The father and breadwinner of a shattered family tries to put his personal and professional lives together again - with the help of a hand puppet in the shape of a beaver. This is the plot of actress-director Jodie Foster's ("Silence of the Lambs," "Little Man Tate") first directing effort in several years and, despite some flaws, it has some powerful moments.
Walter Black (Mel Gibson) has lost his way. As the film begins, the toy business his father left him has lost its drive, his marriage to his caring, but confused wife, Meredith (Miss Foster), has dissolved to the point where Walter's no longer living at home and the two barely communicate. The couple's two sons have no idea how to deal with either of their parents or their own frustrations.
Just when it seems Walter has hit rock bottom, he discovers a way to communicate with the outside world in the only way he can. Finding a beat-up beaver hand puppet near his company's Dumpster, he finds his "voice" through the toy, as it begins to say the things to everyone around Walter that he's long needed to say.
However, Walter's insistence that everyone address themselves to the beaver while he remains silent, places new and unexpected strains on the ties Walter is trying to strengthen.
Miss Foster and screenwriter Kyle Killen have crafted an intriguing tale, one that takes an unorthodox approach to the familiar dysfunctional family drama. Having Mr. Gibson's Walter take on a roughhewn Australian accent as the puppet's speaking voice adds a certain touch of humor to the proceedings, despite the dark place Walter and his family find themselves in.
There are moments in the story that almost cry out for a slightly absurdist twist for the plot, since the obvious answer to what's happening on-screen would, frankly, stop the plot dead in its tracks. The lack of this offbeat touch robs "The Beaver" of an edge that would have made it a really special film.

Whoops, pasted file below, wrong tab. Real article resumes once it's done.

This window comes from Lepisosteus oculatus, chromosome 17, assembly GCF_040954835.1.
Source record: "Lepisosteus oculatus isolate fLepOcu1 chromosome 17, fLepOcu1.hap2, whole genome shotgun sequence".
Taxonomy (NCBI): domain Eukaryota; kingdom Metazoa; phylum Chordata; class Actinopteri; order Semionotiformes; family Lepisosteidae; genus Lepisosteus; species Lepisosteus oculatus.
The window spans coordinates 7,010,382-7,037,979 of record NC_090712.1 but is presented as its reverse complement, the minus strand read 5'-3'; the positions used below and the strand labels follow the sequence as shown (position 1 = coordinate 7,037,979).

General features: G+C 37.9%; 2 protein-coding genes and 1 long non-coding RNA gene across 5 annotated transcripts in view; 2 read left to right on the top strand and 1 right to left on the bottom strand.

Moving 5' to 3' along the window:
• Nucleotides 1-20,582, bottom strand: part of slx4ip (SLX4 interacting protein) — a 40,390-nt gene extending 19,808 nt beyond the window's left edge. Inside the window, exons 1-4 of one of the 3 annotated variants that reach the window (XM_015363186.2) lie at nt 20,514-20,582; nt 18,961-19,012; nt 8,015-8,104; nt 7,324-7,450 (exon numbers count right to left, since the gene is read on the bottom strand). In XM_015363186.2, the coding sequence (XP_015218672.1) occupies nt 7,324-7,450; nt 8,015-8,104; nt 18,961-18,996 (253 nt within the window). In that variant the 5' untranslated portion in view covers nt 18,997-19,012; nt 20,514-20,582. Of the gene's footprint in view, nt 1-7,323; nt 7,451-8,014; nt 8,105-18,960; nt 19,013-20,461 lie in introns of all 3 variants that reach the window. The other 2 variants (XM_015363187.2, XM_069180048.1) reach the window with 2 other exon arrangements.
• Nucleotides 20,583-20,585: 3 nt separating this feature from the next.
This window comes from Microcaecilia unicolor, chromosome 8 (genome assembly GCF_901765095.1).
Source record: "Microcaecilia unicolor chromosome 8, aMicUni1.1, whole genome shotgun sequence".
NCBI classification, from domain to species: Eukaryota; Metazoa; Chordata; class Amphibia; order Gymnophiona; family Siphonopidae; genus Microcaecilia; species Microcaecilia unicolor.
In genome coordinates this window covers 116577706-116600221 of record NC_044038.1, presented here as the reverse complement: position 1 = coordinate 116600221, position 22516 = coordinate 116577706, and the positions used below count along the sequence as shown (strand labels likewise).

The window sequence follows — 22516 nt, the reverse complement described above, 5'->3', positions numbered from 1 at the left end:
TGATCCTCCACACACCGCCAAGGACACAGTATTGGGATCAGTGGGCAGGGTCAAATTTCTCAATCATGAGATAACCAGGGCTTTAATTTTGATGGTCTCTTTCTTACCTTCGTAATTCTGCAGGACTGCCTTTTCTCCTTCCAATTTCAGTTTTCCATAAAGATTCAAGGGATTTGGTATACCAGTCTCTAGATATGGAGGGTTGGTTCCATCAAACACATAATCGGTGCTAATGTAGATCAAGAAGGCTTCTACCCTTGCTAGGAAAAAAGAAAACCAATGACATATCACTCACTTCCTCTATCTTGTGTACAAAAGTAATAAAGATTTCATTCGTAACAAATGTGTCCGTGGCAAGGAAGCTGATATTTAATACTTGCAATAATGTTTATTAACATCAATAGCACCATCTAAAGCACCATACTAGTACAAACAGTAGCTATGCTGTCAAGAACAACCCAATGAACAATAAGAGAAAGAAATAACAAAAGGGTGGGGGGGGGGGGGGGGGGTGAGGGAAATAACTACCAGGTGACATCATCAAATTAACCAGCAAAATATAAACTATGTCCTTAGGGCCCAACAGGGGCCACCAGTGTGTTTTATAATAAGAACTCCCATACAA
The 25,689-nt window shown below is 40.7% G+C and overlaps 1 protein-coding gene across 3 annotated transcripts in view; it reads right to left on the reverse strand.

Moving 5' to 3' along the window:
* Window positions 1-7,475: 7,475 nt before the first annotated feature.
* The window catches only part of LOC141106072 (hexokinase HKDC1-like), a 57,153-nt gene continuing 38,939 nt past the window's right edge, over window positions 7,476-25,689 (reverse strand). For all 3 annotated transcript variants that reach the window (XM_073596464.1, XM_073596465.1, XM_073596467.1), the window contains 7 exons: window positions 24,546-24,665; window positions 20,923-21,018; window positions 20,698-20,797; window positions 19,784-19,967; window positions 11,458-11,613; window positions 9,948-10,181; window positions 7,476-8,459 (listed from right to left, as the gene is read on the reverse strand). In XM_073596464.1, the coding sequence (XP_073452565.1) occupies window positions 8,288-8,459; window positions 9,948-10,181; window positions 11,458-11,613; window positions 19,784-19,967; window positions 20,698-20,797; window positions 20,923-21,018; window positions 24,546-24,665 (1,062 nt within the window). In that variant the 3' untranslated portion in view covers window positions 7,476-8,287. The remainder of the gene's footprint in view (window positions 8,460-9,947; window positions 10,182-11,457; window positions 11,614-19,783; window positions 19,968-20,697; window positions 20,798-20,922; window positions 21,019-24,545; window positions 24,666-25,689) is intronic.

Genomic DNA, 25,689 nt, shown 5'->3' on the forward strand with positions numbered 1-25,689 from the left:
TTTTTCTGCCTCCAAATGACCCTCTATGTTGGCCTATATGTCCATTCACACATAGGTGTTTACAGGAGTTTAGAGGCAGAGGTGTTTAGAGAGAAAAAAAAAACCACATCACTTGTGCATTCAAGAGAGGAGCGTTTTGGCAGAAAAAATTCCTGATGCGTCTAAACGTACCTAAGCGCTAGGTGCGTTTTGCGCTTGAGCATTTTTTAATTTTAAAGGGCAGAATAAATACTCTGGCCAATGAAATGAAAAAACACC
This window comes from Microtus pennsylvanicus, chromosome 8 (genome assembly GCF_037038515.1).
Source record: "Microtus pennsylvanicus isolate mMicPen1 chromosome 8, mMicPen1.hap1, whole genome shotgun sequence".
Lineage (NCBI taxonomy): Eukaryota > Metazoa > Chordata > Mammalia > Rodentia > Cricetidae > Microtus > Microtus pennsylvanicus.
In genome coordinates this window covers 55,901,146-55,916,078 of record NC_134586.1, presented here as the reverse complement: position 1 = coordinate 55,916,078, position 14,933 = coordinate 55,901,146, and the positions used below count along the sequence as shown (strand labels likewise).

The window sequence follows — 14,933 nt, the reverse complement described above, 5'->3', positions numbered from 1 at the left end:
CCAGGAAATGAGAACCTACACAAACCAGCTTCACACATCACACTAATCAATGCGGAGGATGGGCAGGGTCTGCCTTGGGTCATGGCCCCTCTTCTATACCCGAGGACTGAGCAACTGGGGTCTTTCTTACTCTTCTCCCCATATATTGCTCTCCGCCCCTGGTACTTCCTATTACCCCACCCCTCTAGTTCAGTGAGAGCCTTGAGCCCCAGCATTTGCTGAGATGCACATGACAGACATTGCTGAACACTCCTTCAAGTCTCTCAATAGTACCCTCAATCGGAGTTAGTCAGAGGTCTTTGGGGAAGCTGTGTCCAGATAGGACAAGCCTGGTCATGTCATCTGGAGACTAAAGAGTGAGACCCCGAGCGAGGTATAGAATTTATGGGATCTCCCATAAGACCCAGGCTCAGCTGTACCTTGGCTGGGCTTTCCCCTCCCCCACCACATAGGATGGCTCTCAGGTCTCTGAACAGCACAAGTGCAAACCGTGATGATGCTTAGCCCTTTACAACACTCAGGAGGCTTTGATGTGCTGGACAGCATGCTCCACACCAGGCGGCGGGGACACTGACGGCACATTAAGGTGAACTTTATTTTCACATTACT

What does work here are the performances. Mr. Gibson manages to make one forget, for a time at least, the muck he's made of his career in recent years to deliver a vivid portrait of a man desperate to find his way. Miss Foster is solid as his wife, though the script doesn't go far enough in shaping a whole character for her to inhabit.
Two very memorable turns are done by Anton Yelchin ("Fright Night," 2011) and Jennifer Lawrence ("Winter's Bone"), Walter and Meredith's oldest son and a young woman he becomes involved with, respectively. Miss Foster's skillful direction brings out the best in both of these talented young actors.
Extras on the Blu-ray edition of "The Beaver" include two deleted scenes and a making-of documentary.
Though it is not the kind of triumphant comeback effort its leading man would have hoped for, "The Beaver" has enough compelling moments to make it a fascinating, if flawed, effort.
MPAA Rating: PG-13 for profanity, violence, drug and sexual content.
An American Family: Anniversary Edition
In January 1973, the program that, for all intents and purposes, was television's first true "reality" series arrived on the airwaves of the Public Broadcasting Service (PBS). "An American Family" took viewers inside the lives of the upper-middle-class, seemingly happy, Loud family of Santa Barbara, Calif.
The 12 hours of footage gathered by producer Craig Gilbert and shot and sound engineered by the husband-and-wife team of Alan and Sarah Raymond took viewers far deeper into the dynamics of the family than anyone, particularly the Louds, could have expected.
We saw evidence of father and husband Bill's infidelity, wife and mother Pat's decision to seek a divorce and demand he leave the family home. Oldest son Lance allowed filmmakers to give viewers a revealing look inside his often chaotic life as a young gay man in the early 1970s.
Before the 12 hours were over, the Louds were the most-talked-about family in the nation.
Earlier this year, their accomplishment was commemorated in two ways. First, Home Box Office premiered "Cinema Verite," a docudrama about the making of "An American Family." Also, PBS gathered the Louds and the production crew for "An American Family: Anniversary Edition."
The two-hour PBS show features clips and interviews with the principals in the original series. The original material has been digitally remastered and the sound has been upgraded.
"Cinema Verite," which is still available on HBO On Demand, has been nominated for a number of Emmys this year and, watched back-to-back with the PBS special, provides a fascinating contrast. Either way, watching "An American Family: Anniversary Edition" will certainly remind anyone of a more "innocent" time on television.
MPAA Rating: Not rated, but does contain frank discussions on drugs and sex.
• Joe Barber is the entertainment editor for WTOP-FM and a critic-panelist for WETA-TV's "Around Town."